For 2015 Giro updated their popular Trans shoe with a slightly different carbon sole and new designs. I’ve been riding these shoes for the past 3 months, here’s my opinion on them.
Still featuring the same Easton EC70 carbon sole, the Trans E70 now has replaceable heel walking pads. The actual design of the sole has varied slightly, and the upper has changed from a glossy to a matte finish.
The ratchet mechanism has also been redesigned for greater aerodynamics. However, Giro don’t make any claims as to how much more aerodynamic it is. It features a lower profile design which looks neater, but doesn’t function as well as the previous design.
The new low(er) profile ratchet design I feel is inferior to the older, higher profile design. When releasing the ratchet, the new design only releases one or two buckles at a time, whereas the old one can release all the buckles in one go. When tightening, the old design can tighten anywhere between one and three buckles in one sweep, contrasting to the new design which can only tighten one buckle per sweep. This means the new design isn’t as fast when you’re trying to make on the fly adjustments. I personally value faster on the fly adjustments in contrast to aerodynamics, so I fitted the old ratchet mechanism onto my new E70 shoes.
As you’re probably guessing, not much of the actual fit has changed much. The shoes still feature Giro’s Supernatural Fit Kit, with Aegis topsheet. My only criticism of the Fit Kit is that the Aegis topsheet looks a little cheap next to the X-static top sheet found in the higher end models, but it works just as well.
I usually find I have to swap the insoles of my shoes with Specialized Body Geometry SL insoles. However I’ve been pretty happy with the Supernatural Fit Kit, it offers the right amount of arch support for me and has a similar metatarsal button design. For reference I use a Red+ (low arch) Body Geometry insole, and I find the orange arch support (medium support) offered by the Supernatural Fit Kit similar in terms of arch support. You can obviously customise the Fit Kit to your needs. It’s a smart idea allowing Giro to supply a one size fits all insole, removing the complexity and added cost of having to buy an aftermarket insole to suit your new shoes.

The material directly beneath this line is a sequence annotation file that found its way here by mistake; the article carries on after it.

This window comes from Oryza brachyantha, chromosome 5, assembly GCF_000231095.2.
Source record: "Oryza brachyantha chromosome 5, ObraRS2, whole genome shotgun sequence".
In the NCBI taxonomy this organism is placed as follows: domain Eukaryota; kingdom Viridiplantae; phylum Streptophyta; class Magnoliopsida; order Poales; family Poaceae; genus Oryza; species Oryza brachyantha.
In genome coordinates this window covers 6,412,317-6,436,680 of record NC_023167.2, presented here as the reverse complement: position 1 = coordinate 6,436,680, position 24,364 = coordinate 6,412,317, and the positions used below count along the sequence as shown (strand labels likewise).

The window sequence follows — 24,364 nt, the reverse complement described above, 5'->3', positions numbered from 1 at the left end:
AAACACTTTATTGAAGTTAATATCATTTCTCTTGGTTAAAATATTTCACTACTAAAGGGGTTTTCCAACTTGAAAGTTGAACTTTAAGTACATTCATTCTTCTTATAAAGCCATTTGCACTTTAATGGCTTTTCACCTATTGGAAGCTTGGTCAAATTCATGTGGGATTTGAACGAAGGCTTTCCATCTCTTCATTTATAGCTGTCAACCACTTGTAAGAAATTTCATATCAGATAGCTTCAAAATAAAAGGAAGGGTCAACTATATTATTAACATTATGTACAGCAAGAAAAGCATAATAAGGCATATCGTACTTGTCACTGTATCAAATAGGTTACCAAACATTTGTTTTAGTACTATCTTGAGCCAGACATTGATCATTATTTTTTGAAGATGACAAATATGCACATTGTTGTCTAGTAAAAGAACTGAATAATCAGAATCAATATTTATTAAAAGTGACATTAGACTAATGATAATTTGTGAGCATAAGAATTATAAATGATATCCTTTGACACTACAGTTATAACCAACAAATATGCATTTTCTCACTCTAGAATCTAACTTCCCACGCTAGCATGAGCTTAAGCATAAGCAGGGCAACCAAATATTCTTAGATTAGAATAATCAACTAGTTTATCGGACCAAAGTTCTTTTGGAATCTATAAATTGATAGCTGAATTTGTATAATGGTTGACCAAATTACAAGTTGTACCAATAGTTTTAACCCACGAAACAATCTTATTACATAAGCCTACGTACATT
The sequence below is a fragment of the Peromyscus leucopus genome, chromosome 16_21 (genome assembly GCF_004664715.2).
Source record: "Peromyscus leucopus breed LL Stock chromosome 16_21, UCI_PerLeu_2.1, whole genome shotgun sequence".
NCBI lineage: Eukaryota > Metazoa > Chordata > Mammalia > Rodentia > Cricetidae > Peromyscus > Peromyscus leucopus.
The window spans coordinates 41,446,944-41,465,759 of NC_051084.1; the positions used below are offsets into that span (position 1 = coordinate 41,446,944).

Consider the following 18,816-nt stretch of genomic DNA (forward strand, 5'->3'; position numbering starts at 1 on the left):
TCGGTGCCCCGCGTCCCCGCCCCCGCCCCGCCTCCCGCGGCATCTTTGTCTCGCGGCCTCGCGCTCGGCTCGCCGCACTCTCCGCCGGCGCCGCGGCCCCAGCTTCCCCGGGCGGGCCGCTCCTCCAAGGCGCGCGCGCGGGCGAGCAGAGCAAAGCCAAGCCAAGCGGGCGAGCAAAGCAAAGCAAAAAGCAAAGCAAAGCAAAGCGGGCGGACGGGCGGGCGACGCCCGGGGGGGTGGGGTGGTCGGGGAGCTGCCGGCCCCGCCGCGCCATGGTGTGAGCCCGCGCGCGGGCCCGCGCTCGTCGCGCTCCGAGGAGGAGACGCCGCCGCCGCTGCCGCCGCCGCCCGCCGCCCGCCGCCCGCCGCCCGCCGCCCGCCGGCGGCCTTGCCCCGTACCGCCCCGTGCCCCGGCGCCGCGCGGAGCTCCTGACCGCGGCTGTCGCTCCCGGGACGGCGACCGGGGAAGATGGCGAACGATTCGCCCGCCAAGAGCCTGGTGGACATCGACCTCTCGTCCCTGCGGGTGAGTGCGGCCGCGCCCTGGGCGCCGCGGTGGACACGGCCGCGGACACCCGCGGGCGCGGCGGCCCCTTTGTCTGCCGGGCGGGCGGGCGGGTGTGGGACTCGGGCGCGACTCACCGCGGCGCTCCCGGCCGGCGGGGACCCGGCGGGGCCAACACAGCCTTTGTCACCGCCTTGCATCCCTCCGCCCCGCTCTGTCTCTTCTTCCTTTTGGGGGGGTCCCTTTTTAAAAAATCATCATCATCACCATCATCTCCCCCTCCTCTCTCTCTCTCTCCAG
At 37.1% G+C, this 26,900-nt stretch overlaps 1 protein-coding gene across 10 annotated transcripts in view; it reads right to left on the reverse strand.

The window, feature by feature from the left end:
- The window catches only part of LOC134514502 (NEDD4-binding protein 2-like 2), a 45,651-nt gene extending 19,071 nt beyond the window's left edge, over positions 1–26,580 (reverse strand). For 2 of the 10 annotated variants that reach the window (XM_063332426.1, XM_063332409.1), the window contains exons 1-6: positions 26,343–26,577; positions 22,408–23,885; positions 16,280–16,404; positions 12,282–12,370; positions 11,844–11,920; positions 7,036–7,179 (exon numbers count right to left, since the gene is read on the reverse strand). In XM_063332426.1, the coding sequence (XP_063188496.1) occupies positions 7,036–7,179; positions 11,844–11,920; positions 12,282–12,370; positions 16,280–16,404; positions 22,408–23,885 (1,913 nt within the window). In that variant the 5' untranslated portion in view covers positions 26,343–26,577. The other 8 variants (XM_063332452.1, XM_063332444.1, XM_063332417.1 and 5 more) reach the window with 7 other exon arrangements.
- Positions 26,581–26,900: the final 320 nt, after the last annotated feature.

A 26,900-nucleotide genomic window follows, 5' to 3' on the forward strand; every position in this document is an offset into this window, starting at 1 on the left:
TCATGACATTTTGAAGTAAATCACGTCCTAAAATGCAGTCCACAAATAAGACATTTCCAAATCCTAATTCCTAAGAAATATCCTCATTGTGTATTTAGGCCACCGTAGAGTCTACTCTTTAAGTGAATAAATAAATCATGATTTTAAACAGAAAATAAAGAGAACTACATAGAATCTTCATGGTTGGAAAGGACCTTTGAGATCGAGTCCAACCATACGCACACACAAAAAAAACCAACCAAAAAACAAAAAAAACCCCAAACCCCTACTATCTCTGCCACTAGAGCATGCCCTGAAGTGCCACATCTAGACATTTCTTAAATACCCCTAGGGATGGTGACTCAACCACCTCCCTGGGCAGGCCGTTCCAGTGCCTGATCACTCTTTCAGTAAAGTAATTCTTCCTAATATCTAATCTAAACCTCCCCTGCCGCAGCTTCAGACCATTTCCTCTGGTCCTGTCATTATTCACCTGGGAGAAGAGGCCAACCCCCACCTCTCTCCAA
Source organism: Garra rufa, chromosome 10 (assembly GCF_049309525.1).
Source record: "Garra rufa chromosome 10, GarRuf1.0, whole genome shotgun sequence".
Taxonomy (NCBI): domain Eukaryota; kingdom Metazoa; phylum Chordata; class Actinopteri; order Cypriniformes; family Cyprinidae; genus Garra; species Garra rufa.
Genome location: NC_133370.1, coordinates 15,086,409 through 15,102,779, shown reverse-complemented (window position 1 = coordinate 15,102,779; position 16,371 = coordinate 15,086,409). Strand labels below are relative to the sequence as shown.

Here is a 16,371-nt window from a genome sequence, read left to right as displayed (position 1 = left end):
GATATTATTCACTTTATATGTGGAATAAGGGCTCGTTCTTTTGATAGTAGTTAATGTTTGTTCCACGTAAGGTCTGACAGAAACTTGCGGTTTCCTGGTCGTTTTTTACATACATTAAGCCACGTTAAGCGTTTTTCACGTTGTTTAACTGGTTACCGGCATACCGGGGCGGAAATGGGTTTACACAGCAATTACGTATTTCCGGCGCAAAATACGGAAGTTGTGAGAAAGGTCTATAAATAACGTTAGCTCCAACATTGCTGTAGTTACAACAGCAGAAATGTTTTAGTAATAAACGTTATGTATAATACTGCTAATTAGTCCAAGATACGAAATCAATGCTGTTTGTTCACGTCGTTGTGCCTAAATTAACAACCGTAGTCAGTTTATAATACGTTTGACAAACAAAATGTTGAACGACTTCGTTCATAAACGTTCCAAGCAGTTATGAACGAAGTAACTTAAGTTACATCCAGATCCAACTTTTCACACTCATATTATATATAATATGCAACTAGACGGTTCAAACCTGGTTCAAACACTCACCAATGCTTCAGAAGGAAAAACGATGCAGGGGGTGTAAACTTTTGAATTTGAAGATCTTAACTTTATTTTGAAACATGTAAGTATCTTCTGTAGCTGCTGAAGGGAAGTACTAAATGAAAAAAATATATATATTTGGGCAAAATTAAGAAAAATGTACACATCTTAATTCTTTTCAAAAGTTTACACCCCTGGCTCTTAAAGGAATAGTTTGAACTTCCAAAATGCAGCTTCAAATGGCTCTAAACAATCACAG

One slight difference in the fit of the E70 vs the original Trans is in the heel cup, the E70 has a much more supportive heel cup. The heel cup insert of the two models feels the same, however the E70 features more padding around the heel, which helps keep the heel planted.
You’ll find that Giro’s sizing is a little larger than most companies. For reference I run a size 42.5 Shimano and Bont, but I find the 42.5 a little roomy in the Giro shoes. I find the 42 a better fit, it’s similar to the 42.5 Bont shoes lengthwise, but doesn’t have the same wide toe box, which suits my narrow feet. In terms of Shimano I find the Giro 42 in-between the Shimano 42.5 and Shimano 42. I’d advise trying on half a size smaller than what you normally wear. Giro do have a shoe size conversion tool, which I found useful, especially the US Mens flavour if using Bont shoes as a reference point (size 42.5 Bont shoes are size 9 US, which correlates to a 42 Giro shoe).
Another interesting thing to note is the low stack height of these shoes, a claimed 6.5mm. While this is still almost double the stack height of my regular Bont shoes (3.8mm) they’re much closer than most other brands (e.g. Spiuk). Despite the thin sole these shoes are still plenty stiff, I found them to be of similar stiffness to the higher end Giro Factor and other shoes from competitors (e.g. Bont A1, Shimano R241). These shoes are slightly stiffer than Shimano R170 shoes and Specialized Expert Road shoes. I determined shoe stiffness by trying to flex the shoes in my hand (not very scientific, I know), but I find most shoes that flex a little, or not at all in my hand are adequately stiff on the road.
On the note of the sole, like all carbon fibre soles they scuff easily, so if you want to keep them looking pristine you ought to be careful where you step. Things like rocks etc can do a lot of aesthetic damage.
On the topic of aesthetic maintenance, the matte white finish is particularly hard to maintain. Road grit happily sticks to this surface so you’ll need to be vigilant, regular hot water and soap isn’t enough to keep these shoes looking clean.
The toe section doesn’t feature any protection so if you accidentally kick your tyre (it happens when you have toe overlap) you’ll find yourself with black toes.
Giro do offer other colour options (such as high vis yellow and black) which may be easier to keep clean. But if you’re happy to put the extra effort in cleaning, the white shoes do look the best of the lot in my opinion.
Cleaning gripes and ratchet swaps aside, I’ve been extremely pleased with the performance of the Giro Trans E70. Once worn in they’re a super comfortable shoe which are stiff and reasonably light. They offer a supportive footbed, and heel cup. Not having to buy an aftermarket footbed is a huge bonus, and really adds to the value of these shoes. The closure system, despite being simple, secures the foot well and evenly distributes the pressure. They might not look as fancy as some of the newer Boa or lace up shoes, but I’d be inclined to say they perform every bit as well.
Disclaimer: The author is not affiliated with Giro in any way. These shoes were purchased from a store for this test.